When Australia harmonised its occupational health and safety (OHS) laws, the management focus broadened to include work, and not just workplaces. Some “knowledge” or white-collar work can be done anywhere, and employers have often struggled to understand how to extend their OHS management systems and duties to apply to this revised or expanded system of work. Current OHS guidance on working from home is too “big picture” when employers are addressing localised decisions.
Occupational health and safety (OHS) needs new thinking. One of the most important elements of successful OHS comes from Consultation – a sensible process and one required by law. A major process for OHS consultation in those laws is through the Health and Safety Representatives (HSRs). This legislative (recommended) option was practical but is now almost an anachronism, yet the OHS regulators continue to support the process because it is in the OHS laws. And few will speak against the process because it is being maintained by the trade union movement as one of the last legacies of political influence over workplace health and safety.
This month Queensland government released its report into the review of its Work Health and Safety laws with these two of the three categories of recommendations:
- “elevation of the role of health and safety representative (HSR) at the workplace
- clarification of the rights of HSRs and worker representatives to permit them to effectively perform the role and functions conferred upon them and to remove unnecessary disputation,….”
The absurdity of HSRs’ persistence can be illustrated by the rumour that WorkSafe Victoria will encourage sex workers to follow the HSR consultative process through the OHS guidance expected to be released later this year.
The end-of-year reviews are starting to emerge from Australia’s law firms. The most recent release is from Maddocks, who have released several short reports on occupational health and safety (OHS) hazards and suggested controls for employers to apply. So this is a year-in-review for 2022, but it is also a forecast of what needs to be changed in 2023.
Deutsche Welle‘s regular program “World in Progress” reported on Work in its December 18 2019 edition. It includes discussions of exploitation and trafficking of Nigerian women and South Korean workers being pressured to reluctantly attend work functions. Of particular relevance to the theme of this blog is the last report in the program when workplace psychological health is discussed.
On housing affordability this week, Australia’s Treasurer, Joe Hockey, suggested a solution would be to get a “good job”. This occurred a month or so after the publication of a terrific book (that Hockey obviously has yet to read) called “Job Quality in Australia“, edited by Angela Knox and Chris Warhurst for Federation Press. The editors write about the importance of job quality which “…affects attitudes, behaviour and outcomes at the individual, organisational and national level” (page 1) and job quality’s political context:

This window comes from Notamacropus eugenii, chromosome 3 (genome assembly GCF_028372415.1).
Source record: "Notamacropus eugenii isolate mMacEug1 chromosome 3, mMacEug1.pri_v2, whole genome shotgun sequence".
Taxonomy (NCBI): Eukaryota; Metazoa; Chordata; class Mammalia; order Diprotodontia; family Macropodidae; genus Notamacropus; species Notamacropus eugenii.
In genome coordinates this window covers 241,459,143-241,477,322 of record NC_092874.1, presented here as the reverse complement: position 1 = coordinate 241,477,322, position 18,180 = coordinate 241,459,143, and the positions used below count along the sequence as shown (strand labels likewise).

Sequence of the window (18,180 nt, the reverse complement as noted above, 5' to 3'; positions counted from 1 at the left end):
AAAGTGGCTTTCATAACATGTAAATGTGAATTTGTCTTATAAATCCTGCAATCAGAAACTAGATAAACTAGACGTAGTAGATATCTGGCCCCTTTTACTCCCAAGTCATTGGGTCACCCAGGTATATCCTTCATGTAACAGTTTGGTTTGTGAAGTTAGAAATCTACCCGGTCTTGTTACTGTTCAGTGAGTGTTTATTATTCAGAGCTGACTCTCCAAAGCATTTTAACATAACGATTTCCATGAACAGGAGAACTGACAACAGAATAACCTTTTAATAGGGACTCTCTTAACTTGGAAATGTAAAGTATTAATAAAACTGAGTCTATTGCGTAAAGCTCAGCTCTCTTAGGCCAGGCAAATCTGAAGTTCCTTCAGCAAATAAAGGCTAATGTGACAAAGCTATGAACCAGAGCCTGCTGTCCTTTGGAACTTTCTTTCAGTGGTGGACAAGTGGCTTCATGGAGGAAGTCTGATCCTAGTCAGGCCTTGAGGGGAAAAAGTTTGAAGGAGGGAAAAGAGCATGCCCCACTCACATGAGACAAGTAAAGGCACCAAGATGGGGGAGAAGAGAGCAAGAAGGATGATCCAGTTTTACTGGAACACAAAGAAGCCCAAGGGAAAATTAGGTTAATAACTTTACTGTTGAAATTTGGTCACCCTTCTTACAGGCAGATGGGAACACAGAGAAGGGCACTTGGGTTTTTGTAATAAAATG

“While the current Abbott government is primarily concerned with improving Australia’s macro-economic position, such a position is unlikely to be achieved and sustained without a policy agenda focusing on job quality.” (page 2)
Significantly for this blog’s readership, the book has a chapter, written by
On 1 June 2015 Australia’s Radio National broadcast a discussion about the future of work, in support of a Vivid Festival conference. Listening to the discussion through the prism of occupational health and safety (OHS) is an interesting experience as work/life balance is promoted as empowering the individual but, as we know in OHS, individuals often sacrifice their safety for income or deadlines or project demands, contrary to their legislative obligations. The workplace flexibility that many people seek allows the individual to manage the workload and develop or design the working environment. In other terms they establish an unregulated workplace. So what influence will OHS have in these new and emerging workplace configurations? Probably very little.
On 22 March 2010, Workplace Health & Safety Queensland released new guidance on the use 0f quad bikes.
There is no radical solution to quad bike deaths but there are some variations to existing advice which should be noted.
The most obvious is that “quad bike” is used through instead of ATV (all-terrain vehicle). This may annoy manufacturers but is very sensible given that the risks listed with using quad bikes specifically says that
“Quad bikes are designed for particular purposes and within particular operating conditions. Using them outside these parameters can significantly increase the risk of severe injury or death.” Continue reading “New OHS advice on quad bikes”